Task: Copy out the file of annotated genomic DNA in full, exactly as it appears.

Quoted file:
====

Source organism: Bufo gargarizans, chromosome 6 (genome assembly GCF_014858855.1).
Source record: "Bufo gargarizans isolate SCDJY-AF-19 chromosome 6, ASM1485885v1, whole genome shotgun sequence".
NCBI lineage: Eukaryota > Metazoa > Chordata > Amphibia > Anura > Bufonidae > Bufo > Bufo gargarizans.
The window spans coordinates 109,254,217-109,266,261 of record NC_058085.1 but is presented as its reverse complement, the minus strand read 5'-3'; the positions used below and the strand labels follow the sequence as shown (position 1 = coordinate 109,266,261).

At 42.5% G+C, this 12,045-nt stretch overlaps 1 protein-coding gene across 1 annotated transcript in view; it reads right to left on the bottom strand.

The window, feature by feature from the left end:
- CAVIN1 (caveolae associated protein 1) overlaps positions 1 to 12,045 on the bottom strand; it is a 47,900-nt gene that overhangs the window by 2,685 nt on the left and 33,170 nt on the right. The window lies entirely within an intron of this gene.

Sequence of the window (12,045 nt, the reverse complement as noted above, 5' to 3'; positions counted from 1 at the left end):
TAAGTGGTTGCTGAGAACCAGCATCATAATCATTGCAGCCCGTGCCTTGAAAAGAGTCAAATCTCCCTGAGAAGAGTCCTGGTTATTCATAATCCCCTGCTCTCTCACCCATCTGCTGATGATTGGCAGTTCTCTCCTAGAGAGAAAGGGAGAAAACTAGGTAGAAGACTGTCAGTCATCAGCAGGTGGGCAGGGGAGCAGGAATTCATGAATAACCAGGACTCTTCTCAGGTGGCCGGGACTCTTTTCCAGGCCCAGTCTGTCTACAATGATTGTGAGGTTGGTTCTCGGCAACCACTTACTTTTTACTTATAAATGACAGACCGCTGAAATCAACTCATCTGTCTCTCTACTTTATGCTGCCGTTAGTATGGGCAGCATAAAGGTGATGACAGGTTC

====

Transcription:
Source organism: Bufo gargarizans, chromosome 6 (genome assembly GCF_014858855.1).
Source record: "Bufo gargarizans isolate SCDJY-AF-19 chromosome 6, ASM1485885v1, whole genome shotgun sequence".
NCBI lineage: Eukaryota > Metazoa > Chordata > Amphibia > Anura > Bufonidae > Bufo > Bufo gargarizans.
The window spans coordinates 109,254,217-109,266,261 of record NC_058085.1 but is presented as its reverse complement, the minus strand read 5'-3'; the positions used below and the strand labels follow the sequence as shown (position 1 = coordinate 109,266,261).

At 42.5% G+C, this 12,045-nt stretch overlaps 1 protein-coding gene across 1 annotated transcript in view; it reads right to left on the bottom strand.

The window, feature by feature from the left end:
- CAVIN1 (caveolae associated protein 1) overlaps positions 1 to 12,045 on the bottom strand; it is a 47,900-nt gene that overhangs the window by 2,685 nt on the left and 33,170 nt on the right. The window lies entirely within an intron of this gene.

Sequence of the window (12,045 nt, the reverse complement as noted above, 5' to 3'; positions counted from 1 at the left end):
TAAGTGGTTGCTGAGAACCAGCATCATAATCATTGCAGCCCGTGCCTTGAAAAGAGTCAAATCTCCCTGAGAAGAGTCCTGGTTATTCATAATCCCCTGCTCTCTCACCCATCTGCTGATGATTGGCAGTTCTCTCCTAGAGAGAAAGGGAGAAAACTAGGTAGAAGACTGTCAGTCATCAGCAGGTGGGCAGGGGAGCAGGAATTCATGAATAACCAGGACTCTTCTCAGGTGGCCGGGACTCTTTTCCAGGCCCAGTCTGTCTACAATGATTGTGAGGTTGGTTCTCGGCAACCACTTACTTTTTACTTATAAATGACAGACCGCTGAAATCAACTCATCTGTCTCTCTACTTTATGCTGCCGTTAGTATGGGCAGCATAAAGGTGATGACAGGTTC